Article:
Russian President Vladimir Putin will hold talks with Hungarian Prime Minister Viktor Orbán in Budapest today (2 February), as the Kremlin looks to widen cracks in the EU over sanctions.
The meeting with the rightwing Orbán – who has called for lifting the European Union’s punitive measures against Russia – is Putin’s first visit to Europe since the election of Donald Trump rocked the continent.
The Kremlin is hoping Trump’s rise to power will begin to see pressure on it ease after relations with the West slumped to their lowest point since the Cold War over Russia’s meddling in Ukraine.
The populist Orbán – one of the few leaders to publicly support Trump – enjoys close ties with Putin, but has yet to break ranks with the EU and formally oppose sanctions that have battered the Russian economy since their introduction in 2014.
But analysts say Trump’s ascendancy and the wave of populism sweeping across Europe could embolden the two strongmen leaders to push even further now.
“Hungary has already criticised the sanctions against Moscow but has never officially voted against them,” said Andras Deak of the Institute of World Economics at the Hungarian Academy of Sciences.
“That could change: Orbán will take a step closer to Putin in terms of rhetoric due to the change in the international context.”
EU sanctions – targeting key sectors of the Russian economy – were extended in December until the end of July this year, despite some nations increasingly questioning their impact.
For Brussels, maintaining unity on Russia sanctions may now be forced to take a backseat as fears mount that Trump’s policies pose a major threat to the EU and pro-Moscow nationalist parties gear up for elections in the Netherlands, France, and Germany.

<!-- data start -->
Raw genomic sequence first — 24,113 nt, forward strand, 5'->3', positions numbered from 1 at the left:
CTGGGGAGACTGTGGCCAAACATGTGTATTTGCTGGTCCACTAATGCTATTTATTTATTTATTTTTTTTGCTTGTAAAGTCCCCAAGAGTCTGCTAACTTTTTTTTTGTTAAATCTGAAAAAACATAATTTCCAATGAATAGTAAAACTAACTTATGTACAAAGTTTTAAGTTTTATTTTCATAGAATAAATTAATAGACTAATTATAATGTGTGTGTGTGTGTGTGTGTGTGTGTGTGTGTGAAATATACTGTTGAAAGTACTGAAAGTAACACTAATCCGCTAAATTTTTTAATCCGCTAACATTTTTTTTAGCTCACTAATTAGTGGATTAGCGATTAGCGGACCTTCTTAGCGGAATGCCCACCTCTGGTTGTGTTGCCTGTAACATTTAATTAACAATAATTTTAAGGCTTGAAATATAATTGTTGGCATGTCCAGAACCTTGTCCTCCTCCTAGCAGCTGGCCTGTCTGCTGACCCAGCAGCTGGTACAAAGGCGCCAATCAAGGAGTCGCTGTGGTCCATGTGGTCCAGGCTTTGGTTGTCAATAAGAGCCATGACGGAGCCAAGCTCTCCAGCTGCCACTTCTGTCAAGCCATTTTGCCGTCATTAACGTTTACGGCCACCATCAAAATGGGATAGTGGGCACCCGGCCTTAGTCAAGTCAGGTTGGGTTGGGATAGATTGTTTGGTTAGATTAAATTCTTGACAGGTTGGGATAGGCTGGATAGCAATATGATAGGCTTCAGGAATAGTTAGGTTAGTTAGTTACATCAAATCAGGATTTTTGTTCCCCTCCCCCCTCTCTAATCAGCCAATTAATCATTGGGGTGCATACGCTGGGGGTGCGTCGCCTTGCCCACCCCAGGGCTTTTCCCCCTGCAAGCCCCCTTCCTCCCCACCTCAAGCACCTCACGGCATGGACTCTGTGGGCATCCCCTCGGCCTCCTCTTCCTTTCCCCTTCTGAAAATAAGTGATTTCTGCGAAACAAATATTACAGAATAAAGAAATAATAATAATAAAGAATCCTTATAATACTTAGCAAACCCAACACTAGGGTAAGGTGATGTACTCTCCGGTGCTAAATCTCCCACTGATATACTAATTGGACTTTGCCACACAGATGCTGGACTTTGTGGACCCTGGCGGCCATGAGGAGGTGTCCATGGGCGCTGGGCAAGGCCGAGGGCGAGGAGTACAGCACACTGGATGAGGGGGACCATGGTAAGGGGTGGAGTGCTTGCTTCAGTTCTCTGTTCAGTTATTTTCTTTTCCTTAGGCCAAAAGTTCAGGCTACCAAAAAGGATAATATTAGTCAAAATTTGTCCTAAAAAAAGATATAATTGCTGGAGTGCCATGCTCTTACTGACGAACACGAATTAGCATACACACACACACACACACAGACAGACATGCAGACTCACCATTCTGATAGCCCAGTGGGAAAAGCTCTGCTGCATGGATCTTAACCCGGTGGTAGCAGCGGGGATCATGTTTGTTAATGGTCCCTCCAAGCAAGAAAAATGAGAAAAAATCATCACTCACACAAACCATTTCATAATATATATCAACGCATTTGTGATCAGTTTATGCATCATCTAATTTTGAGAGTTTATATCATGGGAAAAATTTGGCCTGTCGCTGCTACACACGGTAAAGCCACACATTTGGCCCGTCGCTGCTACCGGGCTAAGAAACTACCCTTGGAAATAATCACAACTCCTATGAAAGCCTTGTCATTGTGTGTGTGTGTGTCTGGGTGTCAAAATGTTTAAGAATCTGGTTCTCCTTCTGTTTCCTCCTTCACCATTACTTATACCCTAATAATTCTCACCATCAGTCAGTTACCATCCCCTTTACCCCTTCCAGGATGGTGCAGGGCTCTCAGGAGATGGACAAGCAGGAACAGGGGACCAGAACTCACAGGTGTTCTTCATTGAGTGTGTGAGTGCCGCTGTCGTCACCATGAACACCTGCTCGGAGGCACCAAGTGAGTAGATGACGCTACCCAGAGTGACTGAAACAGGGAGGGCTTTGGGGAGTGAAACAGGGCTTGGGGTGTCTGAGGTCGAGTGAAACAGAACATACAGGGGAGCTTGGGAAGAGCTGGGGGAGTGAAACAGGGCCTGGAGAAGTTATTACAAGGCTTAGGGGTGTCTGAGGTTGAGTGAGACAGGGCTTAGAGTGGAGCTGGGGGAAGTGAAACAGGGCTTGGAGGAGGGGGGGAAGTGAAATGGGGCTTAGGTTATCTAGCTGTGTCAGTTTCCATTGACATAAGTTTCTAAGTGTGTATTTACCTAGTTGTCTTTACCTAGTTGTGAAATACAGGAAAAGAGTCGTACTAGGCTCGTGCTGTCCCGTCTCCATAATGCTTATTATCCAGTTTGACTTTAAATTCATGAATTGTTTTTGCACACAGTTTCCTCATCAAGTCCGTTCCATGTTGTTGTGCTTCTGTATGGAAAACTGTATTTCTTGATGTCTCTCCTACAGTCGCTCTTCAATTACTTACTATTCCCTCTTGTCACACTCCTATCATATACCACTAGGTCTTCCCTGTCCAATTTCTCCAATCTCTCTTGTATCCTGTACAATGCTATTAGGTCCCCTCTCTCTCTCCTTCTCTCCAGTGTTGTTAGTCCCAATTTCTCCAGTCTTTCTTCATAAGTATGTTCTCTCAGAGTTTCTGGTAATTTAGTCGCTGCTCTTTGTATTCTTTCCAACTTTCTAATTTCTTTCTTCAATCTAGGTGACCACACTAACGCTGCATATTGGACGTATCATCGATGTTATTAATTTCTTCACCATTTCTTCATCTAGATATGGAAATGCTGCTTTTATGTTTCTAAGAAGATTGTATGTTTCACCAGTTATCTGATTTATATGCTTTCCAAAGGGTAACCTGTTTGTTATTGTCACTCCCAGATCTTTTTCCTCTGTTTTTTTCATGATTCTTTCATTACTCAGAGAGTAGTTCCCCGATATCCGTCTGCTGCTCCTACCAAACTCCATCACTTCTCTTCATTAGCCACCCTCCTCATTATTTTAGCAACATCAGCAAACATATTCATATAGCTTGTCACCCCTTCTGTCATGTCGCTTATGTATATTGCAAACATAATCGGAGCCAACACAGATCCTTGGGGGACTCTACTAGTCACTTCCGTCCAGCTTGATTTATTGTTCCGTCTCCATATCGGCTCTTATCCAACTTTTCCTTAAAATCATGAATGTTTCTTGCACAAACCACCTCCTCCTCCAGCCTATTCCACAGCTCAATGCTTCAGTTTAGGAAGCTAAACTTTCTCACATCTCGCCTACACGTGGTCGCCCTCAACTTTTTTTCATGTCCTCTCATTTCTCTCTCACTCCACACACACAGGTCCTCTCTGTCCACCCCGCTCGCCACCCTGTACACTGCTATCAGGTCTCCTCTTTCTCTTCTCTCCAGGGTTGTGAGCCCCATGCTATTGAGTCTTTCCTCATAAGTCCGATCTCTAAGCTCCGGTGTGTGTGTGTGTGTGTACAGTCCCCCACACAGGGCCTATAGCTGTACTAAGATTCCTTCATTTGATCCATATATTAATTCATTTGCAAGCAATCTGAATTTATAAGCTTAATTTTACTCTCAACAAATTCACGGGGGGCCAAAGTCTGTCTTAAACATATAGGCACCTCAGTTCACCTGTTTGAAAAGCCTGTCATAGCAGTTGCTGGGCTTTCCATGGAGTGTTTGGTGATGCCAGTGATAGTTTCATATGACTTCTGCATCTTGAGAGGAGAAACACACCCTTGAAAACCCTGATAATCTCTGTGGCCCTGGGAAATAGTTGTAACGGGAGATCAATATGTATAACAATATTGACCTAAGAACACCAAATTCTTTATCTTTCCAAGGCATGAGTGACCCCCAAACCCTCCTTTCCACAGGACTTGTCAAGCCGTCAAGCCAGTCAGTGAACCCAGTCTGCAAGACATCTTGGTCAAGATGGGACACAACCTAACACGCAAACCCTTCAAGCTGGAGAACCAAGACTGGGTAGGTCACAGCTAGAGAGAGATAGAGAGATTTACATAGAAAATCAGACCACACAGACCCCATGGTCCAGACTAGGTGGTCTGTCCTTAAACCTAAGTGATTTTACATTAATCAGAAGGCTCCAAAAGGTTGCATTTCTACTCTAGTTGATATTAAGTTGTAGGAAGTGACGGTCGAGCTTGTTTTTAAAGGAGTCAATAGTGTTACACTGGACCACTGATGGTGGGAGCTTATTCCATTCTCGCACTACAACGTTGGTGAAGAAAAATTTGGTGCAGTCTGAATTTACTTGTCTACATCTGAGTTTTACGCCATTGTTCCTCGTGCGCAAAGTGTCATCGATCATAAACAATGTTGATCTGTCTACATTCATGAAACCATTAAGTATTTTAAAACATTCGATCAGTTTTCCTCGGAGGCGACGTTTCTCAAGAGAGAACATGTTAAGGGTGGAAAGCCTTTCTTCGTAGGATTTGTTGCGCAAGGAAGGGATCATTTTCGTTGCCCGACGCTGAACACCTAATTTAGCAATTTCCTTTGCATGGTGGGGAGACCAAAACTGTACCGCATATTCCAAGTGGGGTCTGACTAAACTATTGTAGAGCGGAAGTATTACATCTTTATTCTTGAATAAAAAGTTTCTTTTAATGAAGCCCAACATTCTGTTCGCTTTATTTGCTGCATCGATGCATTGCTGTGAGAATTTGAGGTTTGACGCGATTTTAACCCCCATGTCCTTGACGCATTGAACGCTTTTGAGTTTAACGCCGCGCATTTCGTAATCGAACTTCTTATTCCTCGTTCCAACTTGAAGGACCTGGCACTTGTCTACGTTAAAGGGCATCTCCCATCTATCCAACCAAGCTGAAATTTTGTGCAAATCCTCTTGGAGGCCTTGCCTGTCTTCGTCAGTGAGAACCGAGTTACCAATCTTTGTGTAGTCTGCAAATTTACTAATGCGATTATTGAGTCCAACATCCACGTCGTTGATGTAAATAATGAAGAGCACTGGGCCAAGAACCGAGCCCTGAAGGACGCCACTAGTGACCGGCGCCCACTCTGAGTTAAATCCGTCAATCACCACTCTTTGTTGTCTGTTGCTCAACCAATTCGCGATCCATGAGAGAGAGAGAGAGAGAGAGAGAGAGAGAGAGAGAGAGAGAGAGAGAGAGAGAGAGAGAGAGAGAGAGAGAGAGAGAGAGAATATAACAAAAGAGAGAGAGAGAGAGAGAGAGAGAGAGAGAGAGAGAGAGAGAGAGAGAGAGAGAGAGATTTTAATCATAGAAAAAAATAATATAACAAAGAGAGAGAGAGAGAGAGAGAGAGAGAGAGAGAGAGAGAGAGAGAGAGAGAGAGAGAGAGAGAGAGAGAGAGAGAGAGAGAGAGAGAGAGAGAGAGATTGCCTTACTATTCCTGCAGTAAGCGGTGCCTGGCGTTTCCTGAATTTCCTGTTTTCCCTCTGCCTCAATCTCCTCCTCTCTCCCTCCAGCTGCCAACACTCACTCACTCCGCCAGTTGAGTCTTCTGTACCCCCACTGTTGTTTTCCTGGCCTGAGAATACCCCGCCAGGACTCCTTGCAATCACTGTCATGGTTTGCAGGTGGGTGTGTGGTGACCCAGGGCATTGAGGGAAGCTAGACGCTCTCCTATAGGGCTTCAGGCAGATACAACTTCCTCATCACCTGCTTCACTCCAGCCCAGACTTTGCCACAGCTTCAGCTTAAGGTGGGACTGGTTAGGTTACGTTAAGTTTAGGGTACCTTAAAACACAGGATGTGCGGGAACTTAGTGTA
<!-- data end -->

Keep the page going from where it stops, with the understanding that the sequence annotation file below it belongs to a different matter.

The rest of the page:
The Kremlin has said that the visit “bears witness to the personal ties and confidence” between Orbán and Putin.
The pair has met at least once in each of the past six years and Orbán was the first European leader to welcome Putin after his annexation of the Black Sea Crimea peninsula from Ukraine in 2014.
The Russian leader now wishes to make a show of his “support for a country that has been pushing for better ties with the lifting of sanctions,” Moscow-based political analyst Fyodor Lukyanov said.
Ahead of the visit, Putin’s top foreign policy aide Yury Ushakov said talks would focus on “developing economic ties” between the two countries that have been hit by the Ukraine measures.
Putin and Orbán will discuss Russia’s planned expansion of Hungary’s only nuclear power plant and other energy issues, with Budapest highly dependent on Russian gas imports.
Construction of the two 1,200 megawatt reactors at the Paks plant outside Budapest is considered a strategic project by Orbán but is viewed sceptically by the opposition and the European Commission.
Brussels said in 2015 it was opening an in-depth probe to determine whether the construction of the reactors was economically justified and to ensure there was no illegal state aid.